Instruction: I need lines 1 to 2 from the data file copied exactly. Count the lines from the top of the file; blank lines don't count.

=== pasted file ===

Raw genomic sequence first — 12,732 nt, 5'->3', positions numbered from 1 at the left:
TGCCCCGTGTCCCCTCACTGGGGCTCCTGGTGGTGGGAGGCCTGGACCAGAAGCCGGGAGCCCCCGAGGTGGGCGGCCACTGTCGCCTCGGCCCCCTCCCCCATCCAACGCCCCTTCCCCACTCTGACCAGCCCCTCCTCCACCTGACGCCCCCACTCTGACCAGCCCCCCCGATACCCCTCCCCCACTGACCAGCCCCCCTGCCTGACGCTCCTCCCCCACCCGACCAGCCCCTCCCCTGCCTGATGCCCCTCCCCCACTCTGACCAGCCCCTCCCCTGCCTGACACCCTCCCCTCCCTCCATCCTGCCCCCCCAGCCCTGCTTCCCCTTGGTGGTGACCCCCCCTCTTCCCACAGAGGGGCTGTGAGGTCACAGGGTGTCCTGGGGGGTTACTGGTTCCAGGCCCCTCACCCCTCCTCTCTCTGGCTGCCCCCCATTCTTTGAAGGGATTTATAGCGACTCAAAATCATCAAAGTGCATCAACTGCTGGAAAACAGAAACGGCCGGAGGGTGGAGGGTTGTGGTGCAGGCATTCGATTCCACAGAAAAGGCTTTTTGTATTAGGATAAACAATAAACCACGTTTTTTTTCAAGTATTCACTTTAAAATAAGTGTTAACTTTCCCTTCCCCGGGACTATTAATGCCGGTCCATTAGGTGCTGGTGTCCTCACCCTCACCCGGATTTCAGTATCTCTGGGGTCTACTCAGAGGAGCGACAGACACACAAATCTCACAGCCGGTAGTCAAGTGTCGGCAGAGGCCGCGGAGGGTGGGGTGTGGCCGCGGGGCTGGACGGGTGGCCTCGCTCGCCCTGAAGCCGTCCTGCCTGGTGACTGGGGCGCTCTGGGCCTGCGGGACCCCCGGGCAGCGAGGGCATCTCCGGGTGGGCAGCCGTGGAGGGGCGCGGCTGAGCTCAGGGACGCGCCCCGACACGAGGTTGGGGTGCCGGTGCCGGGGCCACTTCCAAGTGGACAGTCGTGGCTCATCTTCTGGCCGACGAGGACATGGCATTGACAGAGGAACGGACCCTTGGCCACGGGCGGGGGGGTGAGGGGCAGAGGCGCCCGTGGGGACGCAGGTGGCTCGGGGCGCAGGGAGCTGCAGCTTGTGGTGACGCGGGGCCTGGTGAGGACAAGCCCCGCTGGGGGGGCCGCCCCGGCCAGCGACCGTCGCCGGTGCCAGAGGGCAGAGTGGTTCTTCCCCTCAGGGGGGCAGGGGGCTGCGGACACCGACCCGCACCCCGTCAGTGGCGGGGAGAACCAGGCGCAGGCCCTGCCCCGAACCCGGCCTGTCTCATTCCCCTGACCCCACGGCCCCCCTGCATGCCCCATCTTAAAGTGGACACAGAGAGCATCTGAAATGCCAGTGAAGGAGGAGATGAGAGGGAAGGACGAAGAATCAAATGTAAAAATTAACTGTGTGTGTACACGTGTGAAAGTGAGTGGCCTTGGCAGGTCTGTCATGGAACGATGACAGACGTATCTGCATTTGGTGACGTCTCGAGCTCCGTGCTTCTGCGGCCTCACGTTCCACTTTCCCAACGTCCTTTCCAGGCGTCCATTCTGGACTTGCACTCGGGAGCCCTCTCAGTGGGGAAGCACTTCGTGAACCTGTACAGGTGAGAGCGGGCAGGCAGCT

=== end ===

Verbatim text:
Raw genomic sequence first — 12,732 nt, 5'->3', positions numbered from 1 at the left:
TGCCCCGTGTCCCCTCACTGGGGCTCCTGGTGGTGGGAGGCCTGGACCAGAAGCCGGGAGCCCCCGAGGTGGGCGGCCACTGTCGCCTCGGCCCCCTCCCCCATCCAACGCCCCTTCCCCACTCTGACCAGCCCCTCCTCCACCTGACGCCCCCACTCTGACCAGCCCCCCCGATACCCCTCCCCCACTGACCAGCCCCCCTGCCTGACGCTCCTCCCCCACCCGACCAGCCCCTCCCCTGCCTGATGCCCCTCCCCCACTCTGACCAGCCCCTCCCCTGCCTGACACCCTCCCCTCCCTCCATCCTGCCCCCCCAGCCCTGCTTCCCCTTGGTGGTGACCCCCCCTCTTCCCACAGAGGGGCTGTGAGGTCACAGGGTGTCCTGGGGGGTTACTGGTTCCAGGCCCCTCACCCCTCCTCTCTCTGGCTGCCCCCCATTCTTTGAAGGGATTTATAGCGACTCAAAATCATCAAAGTGCATCAACTGCTGGAAAACAGAAACGGCCGGAGGGTGGAGGGTTGTGGTGCAGGCATTCGATTCCACAGAAAAGGCTTTTTGTATTAGGATAAACAATAAACCACGTTTTTTTTCAAGTATTCACTTTAAAATAAGTGTTAACTTTCCCTTCCCCGGGACTATTAATGCCGGTCCATTAGGTGCTGGTGTCCTCACCCTCACCCGGATTTCAGTATCTCTGGGGTCTACTCAGAGGAGCGACAGACACACAAATCTCACAGCCGGTAGTCAAGTGTCGGCAGAGGCCGCGGAGGGTGGGGTGTGGCCGCGGGGCTGGACGGGTGGCCTCGCTCGCCCTGAAGCCGTCCTGCCTGGTGACTGGGGCGCTCTGGGCCTGCGGGACCCCCGGGCAGCGAGGGCATCTCCGGGTGGGCAGCCGTGGAGGGGCGCGGCTGAGCTCAGGGACGCGCCCCGACACGAGGTTGGGGTGCCGGTGCCGGGGCCACTTCCAAGTGGACAGTCGTGGCTCATCTTCTGGCCGACGAGGACATGGCATTGACAGAGGAACGGACCCTTGGCCACGGGCGGGGGGGTGAGGGGCAGAGGCGCCCGTGGGGACGCAGGTGGCTCGGGGCGCAGGGAGCTGCAGCTTGTGGTGACGCGGGGCCTGGTGAGGACAAGCCCCGCTGGGGGGGCCGCCCCGGCCAGCGACCGTCGCCGGTGCCAGAGGGCAGAGTGGTTCTTCCCCTCAGGGGGGCAGGGGGCTGCGGACACCGACCCGCACCCCGTCAGTGGCGGGGAGAACCAGGCGCAGGCCCTGCCCCGAACCCGGCCTGTCTCATTCCCCTGACCCCACGGCCCCCCTGCATGCCCCATCTTAAAGTGGACACAGAGAGCATCTGAAATGCCAGTGAAGGAGGAGATGAGAGGGAAGGACGAAGAATCAAATGTAAAAATTAACTGTGTGTGTACACGTGTGAAAGTGAGTGGCCTTGGCAGGTCTGTCATGGAACGATGACAGACGTATCTGCATTTGGTGACGTCTCGAGCTCCGTGCTTCTGCGGCCTCACGTTCCACTTTCCCAACGTCCTTTCCAGGCGTCCATTCTGGACTTGCACTCGGGAGCCCTCTCAGTGGGGAAGCACTTCGTGAACCTGTACAGGTGAGAGCGGGCAGGCAGCT